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Bottled Water, Scientific American--Shermer

In 1979, 1 started drinking bottled water.   My bottles, however, contained tap water

and were nestled in small cages on the frame of my racing bicycle.

 

Tap water was good enough then because we did not know how much healthier 

 and tastier bottled water is. It must be, be­cause Americans today spend more

than $7 billion a year on it, paying 120 to 7,500 times as much per gallon for

bottled wa­ter as for tap. Bottled prices range from 75 cents to $6 a gallon,

versus tap prices that vary from about 80 cents to $6.40 per 1,000 gallons.

We wouldn't invest that for nothing, would we?

 

Apparently we would. In March 1999 the Natural Re­sources Defense Council

(NRDC) published the results of a four-year study in which they tested more than

1,000 samples of 103 brands of bottled water, finding that "an estimated 25

percent or more of bottled water is really just tap water in a bottle—sometimes

further treated, sometimes not." If the label says "from a municipal source"

or "from a community water system," it's tap water.

 

Even more disturbing, the NRDC found that 18 of the 103 brands tested had, in at

least one sample, "more bacteria than allowed under microbiological-purity

guidelines." About one fifth of the waters "contained synthetic organic

chemicals—such as industrial chemicals (e.g., toluene or xylene) or chemicals used in

manufacturing plastic (e.g., phthalate, adipate, or styrene)," but

these were "generally at levels be­low state and federal standards." The

International Bottled Wa­ter Association issued a response to the NRDC study

in which it stares, "Close scrutiny of the water quality standards for chem­ical contaminants

reveals that [the U.S. Food and Drug Administration's| bottled water quality

standards are the same as [the Environmental Protection Agency's] tap water

standards.  " Well, that's a relief, but in paying exceptional prices one might

hope for exceptional quality.

 

One problem is that bottled water is subject to less rigorous purity standards

and less frequent tests for bacteria and chemi­cal contaminants than those

required of tap water. For exam­ple, bottled-water plants must test for

coliform bacteria once a week; city tap water must be tested 100 or more

times a month.

 

If bottled water is not safer (a 2001 World Wildlife Fund study

corroborated the general findings of the NRDC), then surely it tastes

better? It does ... as long as you believe in your brand. Enter the water-wars

hype. Pepsi introduced Aquafina, so Coke countered with Dasani, a

brand that included a "Wellness Team" (meet Susie, Johnny and Elite, the

"stress relief facil­itator," "fitness trainer" and "lifestyle counselor," respectively)

on its Web site.  Both companies charge more for their plain wa­ter than for their sugar

water.

 

When the test is hidden, however, the hype falls on deaf taste buds. In May 2001

ABC's Good Morning America  found view­ers' preferences to be Evian (12 percent),

O-2 (19 percent), Poland Spring (24 percent) and good old New York City tap

(45 percent).  In July 2001 the Cincinnati Enquirer discovered that on a

l-to-10 scale, that city's tap water rated an 8.2, compared with Dannon's 8.3

and Evian's 7.2. In 2001 the Yorkshire, England, water company found that 60

percent of 2,800 people surveyed could not tell the difference between the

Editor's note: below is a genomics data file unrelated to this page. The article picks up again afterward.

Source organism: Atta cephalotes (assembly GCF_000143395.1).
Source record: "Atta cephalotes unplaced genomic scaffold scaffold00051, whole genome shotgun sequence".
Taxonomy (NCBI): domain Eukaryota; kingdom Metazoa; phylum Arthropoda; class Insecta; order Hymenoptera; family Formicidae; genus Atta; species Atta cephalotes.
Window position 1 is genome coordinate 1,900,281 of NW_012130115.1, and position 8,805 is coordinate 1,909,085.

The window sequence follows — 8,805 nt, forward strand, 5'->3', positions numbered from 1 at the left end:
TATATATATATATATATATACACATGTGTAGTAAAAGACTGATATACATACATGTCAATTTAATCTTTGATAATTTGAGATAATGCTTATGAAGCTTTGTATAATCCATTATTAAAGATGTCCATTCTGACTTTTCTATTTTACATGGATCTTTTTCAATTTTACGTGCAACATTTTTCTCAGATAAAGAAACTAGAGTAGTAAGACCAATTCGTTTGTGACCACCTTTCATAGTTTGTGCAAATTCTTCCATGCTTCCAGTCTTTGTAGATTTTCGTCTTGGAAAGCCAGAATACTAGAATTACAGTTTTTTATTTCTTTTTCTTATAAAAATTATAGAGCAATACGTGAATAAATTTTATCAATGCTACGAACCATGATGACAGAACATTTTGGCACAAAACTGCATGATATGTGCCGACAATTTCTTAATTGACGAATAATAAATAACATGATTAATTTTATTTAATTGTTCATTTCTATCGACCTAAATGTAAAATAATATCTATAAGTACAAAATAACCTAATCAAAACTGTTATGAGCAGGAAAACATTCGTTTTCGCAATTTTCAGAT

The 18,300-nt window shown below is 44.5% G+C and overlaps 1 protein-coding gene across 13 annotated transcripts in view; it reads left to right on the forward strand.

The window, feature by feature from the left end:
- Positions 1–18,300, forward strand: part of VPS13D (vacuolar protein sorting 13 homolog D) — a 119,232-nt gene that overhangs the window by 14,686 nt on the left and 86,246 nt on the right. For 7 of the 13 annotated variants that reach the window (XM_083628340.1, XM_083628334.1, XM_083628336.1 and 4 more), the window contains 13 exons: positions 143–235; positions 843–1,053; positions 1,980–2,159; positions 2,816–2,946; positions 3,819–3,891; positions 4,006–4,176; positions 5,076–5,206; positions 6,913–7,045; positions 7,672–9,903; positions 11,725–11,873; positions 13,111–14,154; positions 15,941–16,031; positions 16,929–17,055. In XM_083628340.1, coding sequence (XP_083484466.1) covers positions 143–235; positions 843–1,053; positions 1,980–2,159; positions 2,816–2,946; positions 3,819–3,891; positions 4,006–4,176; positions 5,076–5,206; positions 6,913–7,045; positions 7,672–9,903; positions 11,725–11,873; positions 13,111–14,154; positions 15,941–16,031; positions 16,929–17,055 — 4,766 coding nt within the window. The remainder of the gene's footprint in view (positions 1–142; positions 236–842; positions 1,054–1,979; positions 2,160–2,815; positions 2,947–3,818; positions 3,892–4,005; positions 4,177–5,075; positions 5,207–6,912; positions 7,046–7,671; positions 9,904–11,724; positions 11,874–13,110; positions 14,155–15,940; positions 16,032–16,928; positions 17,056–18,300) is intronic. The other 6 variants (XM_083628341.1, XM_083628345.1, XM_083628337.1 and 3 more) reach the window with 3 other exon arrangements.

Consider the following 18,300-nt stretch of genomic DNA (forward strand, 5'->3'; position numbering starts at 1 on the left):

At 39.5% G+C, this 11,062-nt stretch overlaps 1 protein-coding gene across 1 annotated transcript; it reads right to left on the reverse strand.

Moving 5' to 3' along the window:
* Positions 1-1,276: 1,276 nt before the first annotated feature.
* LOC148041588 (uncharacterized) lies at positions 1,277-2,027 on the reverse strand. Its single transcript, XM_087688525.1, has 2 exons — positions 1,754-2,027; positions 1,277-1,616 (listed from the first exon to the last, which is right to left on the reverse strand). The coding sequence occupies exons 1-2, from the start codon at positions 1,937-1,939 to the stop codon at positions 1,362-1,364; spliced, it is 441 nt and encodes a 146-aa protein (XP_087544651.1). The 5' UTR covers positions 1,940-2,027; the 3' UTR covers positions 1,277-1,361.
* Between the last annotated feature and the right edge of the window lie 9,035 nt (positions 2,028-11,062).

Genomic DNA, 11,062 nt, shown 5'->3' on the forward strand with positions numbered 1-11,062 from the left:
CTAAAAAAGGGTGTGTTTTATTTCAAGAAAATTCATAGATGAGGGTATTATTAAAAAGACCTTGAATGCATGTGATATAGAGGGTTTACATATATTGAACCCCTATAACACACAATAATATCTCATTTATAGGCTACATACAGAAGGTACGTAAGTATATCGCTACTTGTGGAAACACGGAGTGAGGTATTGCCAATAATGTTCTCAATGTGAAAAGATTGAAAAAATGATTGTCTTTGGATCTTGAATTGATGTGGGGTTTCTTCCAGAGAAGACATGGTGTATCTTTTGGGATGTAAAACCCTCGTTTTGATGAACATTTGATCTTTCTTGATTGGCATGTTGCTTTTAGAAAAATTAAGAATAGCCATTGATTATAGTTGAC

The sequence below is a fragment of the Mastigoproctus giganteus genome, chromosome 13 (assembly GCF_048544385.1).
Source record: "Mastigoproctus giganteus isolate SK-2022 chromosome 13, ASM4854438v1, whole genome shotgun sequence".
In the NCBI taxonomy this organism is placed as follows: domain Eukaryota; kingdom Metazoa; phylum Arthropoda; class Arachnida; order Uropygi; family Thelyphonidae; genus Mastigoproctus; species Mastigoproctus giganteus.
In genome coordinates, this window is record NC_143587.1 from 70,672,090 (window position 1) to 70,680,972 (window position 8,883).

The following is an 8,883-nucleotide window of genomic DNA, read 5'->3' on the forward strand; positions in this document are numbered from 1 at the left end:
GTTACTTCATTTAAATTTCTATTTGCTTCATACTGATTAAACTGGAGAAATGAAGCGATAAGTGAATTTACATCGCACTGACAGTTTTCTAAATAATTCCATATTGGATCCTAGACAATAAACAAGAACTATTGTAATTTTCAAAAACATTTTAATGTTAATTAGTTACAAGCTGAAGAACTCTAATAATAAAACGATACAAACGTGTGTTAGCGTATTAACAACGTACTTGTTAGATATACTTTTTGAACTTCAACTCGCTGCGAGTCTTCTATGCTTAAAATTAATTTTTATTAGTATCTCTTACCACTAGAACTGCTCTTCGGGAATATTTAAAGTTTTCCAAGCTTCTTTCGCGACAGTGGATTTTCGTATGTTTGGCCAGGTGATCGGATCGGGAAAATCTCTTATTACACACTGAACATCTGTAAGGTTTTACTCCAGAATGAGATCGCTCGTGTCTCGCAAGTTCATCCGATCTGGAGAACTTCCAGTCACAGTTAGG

local tap water and the U.K.'s bottled waters.

 

The most telling taste test was conducted by the Showtime television series

Penn & Teller:  Bullshit'. The hosts began with a blind comparison in which 75 percent of

New York­ers preferred city tap to bottled waters. They then went ro the Left

Coast and set up ahidden camera at a trendy southern Cal­ifornia restaurant that

featured a water sommelier who dispensed elegant water menus to the patrons. All

bottles were filled out of the same hose in the back of the restaurant; nevertheless,

Angelenos were willing to plunk

down nearly $7a bottle forI.'eau Du Robinet (French for "faucet water"), Agua

de Culo (Spanish for "ass water") and Amazon ("filtered through the Brazilian

rain forest's natural filtration system"), declaring them all to be far superior to tap

water.There's no accounting for taste. 


Bottled water does have one advantage over tap: you can take it with you

wherever

you go. So why not buy one bottle of each desirable si/e and refill it with your

city's finest unnaturally filtered yet salubriously delicious tap water?                                                               

 

 

 

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CARTOONS

Over 30 assorted cartoons

6 Bush cartoons

Links to best on web of bush cartoons, jokes and animation

Danish cartoons that offend Moslems

More Danish Moslems

Moslems cartoons on Jews

More Moslems cartoons plus photos

Page of links including political cartoons

Cartoon gallery, latest ones

Another California Skeptic’s collection—huge, biting, for adults

Her collection of Bush Cartoons

 

SATIRE HUMOR

One act play on Bush’s tax cut—Al Franken

Brotherhood of religions—the Nation

Letters from Earth, Mark Twain at his best

5 humorous blasts at religion—Mark Twain

Eros & Zeus—Lucian

Zeus & the modern thinking Greeks—Lucian

The damned human race—Mark Twain

Zeus the pedophile—Lucian

Doc Laura, Old Testament morality

 

 

OFF SITE CARTOONS

PILLSBURY DOUGH BOY

A FUN COLLECTION

DAN COLLINS OF HUSTLER MAGAZINE

EXCELLENT COLLECTION OF UNDERGROUND COMICS

A FUN COLLECTION

POLITICAL & SOCIAL GEMS—Mark Froce

SEXUALLY ORIENTED COLLECTION

A FUN COLLECTION

EXCELLENT MUSICAL CARTOONS—JibJab

A FUN COLLECTION

LUNACY TOONS—outrageous, quality sounds